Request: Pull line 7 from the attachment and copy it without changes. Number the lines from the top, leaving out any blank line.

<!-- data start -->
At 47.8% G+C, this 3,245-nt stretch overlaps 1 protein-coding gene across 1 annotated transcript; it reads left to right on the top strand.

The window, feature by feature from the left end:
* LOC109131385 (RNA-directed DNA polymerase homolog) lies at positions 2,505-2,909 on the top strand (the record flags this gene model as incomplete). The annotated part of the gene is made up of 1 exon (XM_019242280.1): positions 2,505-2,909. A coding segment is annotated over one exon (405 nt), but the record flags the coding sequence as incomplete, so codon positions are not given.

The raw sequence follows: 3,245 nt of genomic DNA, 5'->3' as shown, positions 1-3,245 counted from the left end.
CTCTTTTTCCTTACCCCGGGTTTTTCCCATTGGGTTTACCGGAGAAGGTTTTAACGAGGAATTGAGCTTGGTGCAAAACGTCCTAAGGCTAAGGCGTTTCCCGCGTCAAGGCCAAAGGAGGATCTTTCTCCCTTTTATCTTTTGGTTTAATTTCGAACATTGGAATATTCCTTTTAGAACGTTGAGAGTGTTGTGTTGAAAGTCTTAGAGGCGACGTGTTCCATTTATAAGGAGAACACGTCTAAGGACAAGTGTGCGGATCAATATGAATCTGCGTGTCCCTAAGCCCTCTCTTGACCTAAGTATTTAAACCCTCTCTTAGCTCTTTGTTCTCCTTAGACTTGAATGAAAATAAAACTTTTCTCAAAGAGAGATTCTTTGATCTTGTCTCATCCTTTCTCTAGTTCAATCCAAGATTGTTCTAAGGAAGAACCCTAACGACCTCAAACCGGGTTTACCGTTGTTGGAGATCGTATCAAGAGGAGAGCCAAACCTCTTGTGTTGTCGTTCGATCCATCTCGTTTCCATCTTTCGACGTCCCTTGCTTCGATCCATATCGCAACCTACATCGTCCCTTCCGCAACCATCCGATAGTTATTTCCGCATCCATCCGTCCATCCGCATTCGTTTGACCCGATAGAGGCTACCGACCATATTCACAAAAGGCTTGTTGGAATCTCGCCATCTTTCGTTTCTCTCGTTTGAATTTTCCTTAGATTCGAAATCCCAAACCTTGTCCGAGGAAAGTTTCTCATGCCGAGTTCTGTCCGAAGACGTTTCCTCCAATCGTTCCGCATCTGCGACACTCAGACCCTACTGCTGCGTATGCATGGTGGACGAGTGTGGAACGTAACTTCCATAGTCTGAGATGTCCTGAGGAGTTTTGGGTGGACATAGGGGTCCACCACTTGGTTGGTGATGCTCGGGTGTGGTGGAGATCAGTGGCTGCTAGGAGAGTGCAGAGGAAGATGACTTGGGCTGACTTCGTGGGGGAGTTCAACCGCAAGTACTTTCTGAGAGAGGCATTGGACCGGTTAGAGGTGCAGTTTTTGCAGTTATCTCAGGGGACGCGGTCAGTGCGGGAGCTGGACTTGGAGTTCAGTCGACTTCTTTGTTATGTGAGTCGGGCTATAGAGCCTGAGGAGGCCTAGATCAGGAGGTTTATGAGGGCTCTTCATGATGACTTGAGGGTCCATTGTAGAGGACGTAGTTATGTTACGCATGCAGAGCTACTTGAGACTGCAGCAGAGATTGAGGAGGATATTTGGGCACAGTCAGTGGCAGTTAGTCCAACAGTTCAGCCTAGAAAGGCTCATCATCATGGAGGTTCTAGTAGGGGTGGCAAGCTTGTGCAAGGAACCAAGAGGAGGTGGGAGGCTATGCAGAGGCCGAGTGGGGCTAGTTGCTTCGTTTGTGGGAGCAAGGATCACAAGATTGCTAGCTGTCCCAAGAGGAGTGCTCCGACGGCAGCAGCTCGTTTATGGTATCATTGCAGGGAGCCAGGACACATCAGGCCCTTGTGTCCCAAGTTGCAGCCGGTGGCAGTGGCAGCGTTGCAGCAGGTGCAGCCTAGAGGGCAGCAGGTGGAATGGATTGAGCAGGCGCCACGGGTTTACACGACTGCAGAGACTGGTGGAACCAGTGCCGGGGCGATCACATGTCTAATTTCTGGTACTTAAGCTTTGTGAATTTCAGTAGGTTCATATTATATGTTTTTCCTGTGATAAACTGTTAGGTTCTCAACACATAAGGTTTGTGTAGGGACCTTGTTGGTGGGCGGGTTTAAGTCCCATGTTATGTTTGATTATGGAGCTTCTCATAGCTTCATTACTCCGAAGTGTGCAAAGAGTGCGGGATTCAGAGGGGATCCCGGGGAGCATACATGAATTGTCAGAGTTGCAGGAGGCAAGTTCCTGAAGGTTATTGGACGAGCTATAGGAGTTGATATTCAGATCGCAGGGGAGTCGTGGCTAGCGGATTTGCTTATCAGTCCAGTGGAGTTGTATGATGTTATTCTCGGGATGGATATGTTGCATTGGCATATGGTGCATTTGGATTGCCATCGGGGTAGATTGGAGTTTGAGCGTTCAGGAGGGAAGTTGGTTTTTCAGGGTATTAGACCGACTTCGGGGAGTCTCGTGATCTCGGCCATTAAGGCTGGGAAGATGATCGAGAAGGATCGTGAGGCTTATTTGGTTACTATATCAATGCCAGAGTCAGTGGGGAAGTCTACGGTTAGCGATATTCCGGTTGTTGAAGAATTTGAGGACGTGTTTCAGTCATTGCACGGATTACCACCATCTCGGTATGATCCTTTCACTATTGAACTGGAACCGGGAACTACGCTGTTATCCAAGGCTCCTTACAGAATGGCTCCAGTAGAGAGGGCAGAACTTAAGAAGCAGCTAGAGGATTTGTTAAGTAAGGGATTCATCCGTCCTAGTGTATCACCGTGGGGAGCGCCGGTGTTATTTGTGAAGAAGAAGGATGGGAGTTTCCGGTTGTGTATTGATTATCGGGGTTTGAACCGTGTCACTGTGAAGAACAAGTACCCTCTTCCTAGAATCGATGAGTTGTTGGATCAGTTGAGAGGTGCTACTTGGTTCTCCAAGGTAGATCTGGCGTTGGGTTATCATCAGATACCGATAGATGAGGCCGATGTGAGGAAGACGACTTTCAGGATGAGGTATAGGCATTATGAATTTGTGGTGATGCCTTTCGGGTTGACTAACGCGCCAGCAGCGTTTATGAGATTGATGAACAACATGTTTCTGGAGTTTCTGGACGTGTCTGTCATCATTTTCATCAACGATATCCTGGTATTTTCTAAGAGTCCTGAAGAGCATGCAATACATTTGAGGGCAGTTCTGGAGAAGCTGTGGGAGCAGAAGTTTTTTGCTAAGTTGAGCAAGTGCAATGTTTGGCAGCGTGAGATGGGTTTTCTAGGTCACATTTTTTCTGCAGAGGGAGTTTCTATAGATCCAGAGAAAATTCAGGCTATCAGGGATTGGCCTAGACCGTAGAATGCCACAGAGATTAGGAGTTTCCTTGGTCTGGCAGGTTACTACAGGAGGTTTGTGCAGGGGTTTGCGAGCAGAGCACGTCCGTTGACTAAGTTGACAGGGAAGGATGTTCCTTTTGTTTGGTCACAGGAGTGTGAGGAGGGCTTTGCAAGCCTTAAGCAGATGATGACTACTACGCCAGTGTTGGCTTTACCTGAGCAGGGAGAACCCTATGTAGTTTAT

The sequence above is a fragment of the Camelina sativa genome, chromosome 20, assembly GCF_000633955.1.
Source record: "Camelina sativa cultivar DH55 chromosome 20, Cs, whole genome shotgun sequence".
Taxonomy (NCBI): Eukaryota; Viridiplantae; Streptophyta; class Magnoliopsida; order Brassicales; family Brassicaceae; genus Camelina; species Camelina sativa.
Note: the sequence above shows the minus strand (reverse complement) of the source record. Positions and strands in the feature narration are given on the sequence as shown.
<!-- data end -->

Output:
Source record: "Camelina sativa cultivar DH55 chromosome 20, Cs, whole genome shotgun sequence".